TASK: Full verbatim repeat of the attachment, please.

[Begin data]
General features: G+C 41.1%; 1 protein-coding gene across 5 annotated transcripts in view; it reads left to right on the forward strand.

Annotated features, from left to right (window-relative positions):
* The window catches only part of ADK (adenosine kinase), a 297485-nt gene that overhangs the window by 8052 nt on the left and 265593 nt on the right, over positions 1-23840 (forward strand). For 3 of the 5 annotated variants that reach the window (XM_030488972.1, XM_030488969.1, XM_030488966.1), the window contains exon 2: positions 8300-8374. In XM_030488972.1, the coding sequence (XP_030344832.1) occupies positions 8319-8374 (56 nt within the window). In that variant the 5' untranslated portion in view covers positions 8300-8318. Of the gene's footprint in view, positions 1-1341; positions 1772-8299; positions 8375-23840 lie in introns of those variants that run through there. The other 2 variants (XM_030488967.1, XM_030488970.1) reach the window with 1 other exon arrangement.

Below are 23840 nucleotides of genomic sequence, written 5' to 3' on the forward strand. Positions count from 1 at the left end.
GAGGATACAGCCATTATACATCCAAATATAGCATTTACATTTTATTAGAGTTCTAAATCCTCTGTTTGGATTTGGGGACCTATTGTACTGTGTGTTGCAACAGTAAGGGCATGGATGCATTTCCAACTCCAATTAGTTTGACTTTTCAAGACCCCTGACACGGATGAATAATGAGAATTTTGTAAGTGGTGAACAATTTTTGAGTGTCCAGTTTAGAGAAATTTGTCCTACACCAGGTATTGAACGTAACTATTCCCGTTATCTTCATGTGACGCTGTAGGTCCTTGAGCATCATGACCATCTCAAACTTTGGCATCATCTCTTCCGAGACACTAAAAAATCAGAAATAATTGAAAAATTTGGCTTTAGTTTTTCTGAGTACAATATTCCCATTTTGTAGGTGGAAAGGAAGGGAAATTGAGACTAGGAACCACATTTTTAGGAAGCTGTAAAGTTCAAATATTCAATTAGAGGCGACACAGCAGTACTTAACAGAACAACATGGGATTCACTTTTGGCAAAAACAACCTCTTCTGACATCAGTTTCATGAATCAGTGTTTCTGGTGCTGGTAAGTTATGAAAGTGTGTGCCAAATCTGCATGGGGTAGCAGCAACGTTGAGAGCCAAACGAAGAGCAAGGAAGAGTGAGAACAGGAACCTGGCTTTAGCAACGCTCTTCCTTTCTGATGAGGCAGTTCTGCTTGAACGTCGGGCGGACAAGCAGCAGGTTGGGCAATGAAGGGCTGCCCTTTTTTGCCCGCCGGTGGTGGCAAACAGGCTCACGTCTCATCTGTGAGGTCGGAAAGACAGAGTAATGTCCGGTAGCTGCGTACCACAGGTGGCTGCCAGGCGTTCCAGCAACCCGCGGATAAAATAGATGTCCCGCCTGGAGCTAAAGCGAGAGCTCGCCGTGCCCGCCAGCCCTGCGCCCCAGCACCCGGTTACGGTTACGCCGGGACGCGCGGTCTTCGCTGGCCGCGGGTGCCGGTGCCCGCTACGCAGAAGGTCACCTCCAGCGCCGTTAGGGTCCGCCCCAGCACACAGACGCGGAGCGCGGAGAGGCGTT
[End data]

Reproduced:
General features: G+C 41.1%; 1 protein-coding gene across 5 annotated transcripts in view; it reads left to right on the forward strand.

Annotated features, from left to right (window-relative positions):
* The window catches only part of ADK (adenosine kinase), a 297485-nt gene that overhangs the window by 8052 nt on the left and 265593 nt on the right, over positions 1-23840 (forward strand). For 3 of the 5 annotated variants that reach the window (XM_030488972.1, XM_030488969.1, XM_030488966.1), the window contains exon 2: positions 8300-8374. In XM_030488972.1, the coding sequence (XP_030344832.1) occupies positions 8319-8374 (56 nt within the window). In that variant the 5' untranslated portion in view covers positions 8300-8318. Of the gene's footprint in view, positions 1-1341; positions 1772-8299; positions 8375-23840 lie in introns of those variants that run through there. The other 2 variants (XM_030488967.1, XM_030488970.1) reach the window with 1 other exon arrangement.

Below are 23840 nucleotides of genomic sequence, written 5' to 3' on the forward strand. Positions count from 1 at the left end.
GAGGATACAGCCATTATACATCCAAATATAGCATTTACATTTTATTAGAGTTCTAAATCCTCTGTTTGGATTTGGGGACCTATTGTACTGTGTGTTGCAACAGTAAGGGCATGGATGCATTTCCAACTCCAATTAGTTTGACTTTTCAAGACCCCTGACACGGATGAATAATGAGAATTTTGTAAGTGGTGAACAATTTTTGAGTGTCCAGTTTAGAGAAATTTGTCCTACACCAGGTATTGAACGTAACTATTCCCGTTATCTTCATGTGACGCTGTAGGTCCTTGAGCATCATGACCATCTCAAACTTTGGCATCATCTCTTCCGAGACACTAAAAAATCAGAAATAATTGAAAAATTTGGCTTTAGTTTTTCTGAGTACAATATTCCCATTTTGTAGGTGGAAAGGAAGGGAAATTGAGACTAGGAACCACATTTTTAGGAAGCTGTAAAGTTCAAATATTCAATTAGAGGCGACACAGCAGTACTTAACAGAACAACATGGGATTCACTTTTGGCAAAAACAACCTCTTCTGACATCAGTTTCATGAATCAGTGTTTCTGGTGCTGGTAAGTTATGAAAGTGTGTGCCAAATCTGCATGGGGTAGCAGCAACGTTGAGAGCCAAACGAAGAGCAAGGAAGAGTGAGAACAGGAACCTGGCTTTAGCAACGCTCTTCCTTTCTGATGAGGCAGTTCTGCTTGAACGTCGGGCGGACAAGCAGCAGGTTGGGCAATGAAGGGCTGCCCTTTTTTGCCCGCCGGTGGTGGCAAACAGGCTCACGTCTCATCTGTGAGGTCGGAAAGACAGAGTAATGTCCGGTAGCTGCGTACCACAGGTGGCTGCCAGGCGTTCCAGCAACCCGCGGATAAAATAGATGTCCCGCCTGGAGCTAAAGCGAGAGCTCGCCGTGCCCGCCAGCCCTGCGCCCCAGCACCCGGTTACGGTTACGCCGGGACGCGCGGTCTTCGCTGGCCGCGGGTGCCGGTGCCCGCTACGCAGAAGGTCACCTCCAGCGCCGTTAGGGTCCGCCCCAGCACACAGACGCGGAGCGCGGAGAGGCGTT